The Watermelon Woman is on any good queer film list worth reading – a classic. Starring, written and directed by Cheryl Dunye, the 1996 indie film follows Cheryl, a 25-year-old Black lesbian working in a video rental shop, as she makes a documentary about a 1930s Black actress who is only credited as “The Water Melon Woman’ in a film called Plantation Memories. There are so many themes in this film including blackness, queerness and friendship. The looks in The Watermelon Woman are also so on point and will make you want to run out and buy a sweater vest and mini sunglasses. It’s also the first film to be directed by an out Black lesbian!
Full disclosure: I have not actually seen this film yet, but you’d better believe I have a ticket booked for a screening at BFI’s Wong Kar-wai season next month. If you’re familiar with Wong Kar-wai’s work you already know that this is going to be devastating and stunning (he is the director behind In the Mood for Love). The film is about a gay couple who move from Hong Kong to Argentina, set against the backdrop of the 1997 handover of HK from the UK to China. On the BFI description it says the pair have “smouldering chemistry as a couple falling out of love”. Sign my Pisces self up.
Ek Ladki Ko Dekha To Aisa Laga
There’s a Bollywood film from the 90s called 1942: A Love Story – it’s about romance while fighting against British rule (we love to see it), and it features what would become an all-time classic love song, ‘Ek Ladki Ko Dekha’. It’s from that song this 2019 film gets its name, translating to roughly “I saw a girl and felt this way”. Subverting the heteronormativity of Bollywood into a story about family acceptance in modern, upper-middle-class India, it’s super over the top at times (as is only right) but genuinely pretty warm, moving and softly radical, not least for a mainstream movie in a country which only recently repealed section 377. And for all there are tears along the way, it’s got sweetness and joy in abundance too.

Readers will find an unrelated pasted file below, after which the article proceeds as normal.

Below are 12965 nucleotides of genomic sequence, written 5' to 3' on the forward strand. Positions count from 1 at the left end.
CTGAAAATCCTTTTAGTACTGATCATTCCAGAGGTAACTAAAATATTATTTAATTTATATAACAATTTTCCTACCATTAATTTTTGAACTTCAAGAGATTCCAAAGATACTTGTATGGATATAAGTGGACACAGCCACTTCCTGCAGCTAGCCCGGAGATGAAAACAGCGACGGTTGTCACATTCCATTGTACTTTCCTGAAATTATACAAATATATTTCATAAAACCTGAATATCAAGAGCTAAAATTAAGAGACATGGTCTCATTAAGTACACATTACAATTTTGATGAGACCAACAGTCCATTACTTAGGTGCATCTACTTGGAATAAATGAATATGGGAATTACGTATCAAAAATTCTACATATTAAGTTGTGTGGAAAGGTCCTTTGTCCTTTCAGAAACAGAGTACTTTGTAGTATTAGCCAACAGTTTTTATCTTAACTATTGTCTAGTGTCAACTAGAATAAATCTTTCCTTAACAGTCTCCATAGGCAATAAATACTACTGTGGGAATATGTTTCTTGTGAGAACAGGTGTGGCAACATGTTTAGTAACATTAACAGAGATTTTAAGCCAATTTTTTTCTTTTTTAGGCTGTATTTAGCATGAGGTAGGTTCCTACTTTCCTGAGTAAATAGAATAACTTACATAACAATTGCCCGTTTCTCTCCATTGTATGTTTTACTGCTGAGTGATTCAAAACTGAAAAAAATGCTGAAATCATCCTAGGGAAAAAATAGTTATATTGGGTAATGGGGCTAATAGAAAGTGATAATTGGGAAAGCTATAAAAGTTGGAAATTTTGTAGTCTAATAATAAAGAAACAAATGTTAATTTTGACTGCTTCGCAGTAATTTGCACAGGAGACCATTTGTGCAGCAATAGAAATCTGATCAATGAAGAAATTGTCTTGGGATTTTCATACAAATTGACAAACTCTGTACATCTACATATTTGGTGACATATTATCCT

Inspired by Sarah Waters’ novel, The Fingersmith, but transferring the story to Korea in the era of Japanese colonial rule, Park Chan-wook’s film is – and I can’t stress this enough – intensely erotic. On its surface, it starts out as a story about people attempting to con an heiress out of her inheritance, but the plot is taut with thrilling twists and turns. At times I’d argue it can veer into lesbian trope (women “practising” on each other to be ready for a man), and the stuff with the uncle is dark, but when the film-making is this beautiful and the storyline is so transfixing, it’s very much worth a watch.
The Half Of It
This American coming-of-age comedy-drama written and directed by Alice Wu is a modern retelling of Cyrano de Bergerac, in which protagonist Ellie Chu writes love letters on behalf of an inarticulate friend called Paul, to his crush Aster. You can guess what happens next… It seems that Ellie is actually the one developing feelings for Aster and expectedly, the situation gets messy. Wu’s rendition is not just about the significance of the romantic relationship, but also the platonic one. It’s genuine and compassionate, which is sometimes all you want in a film.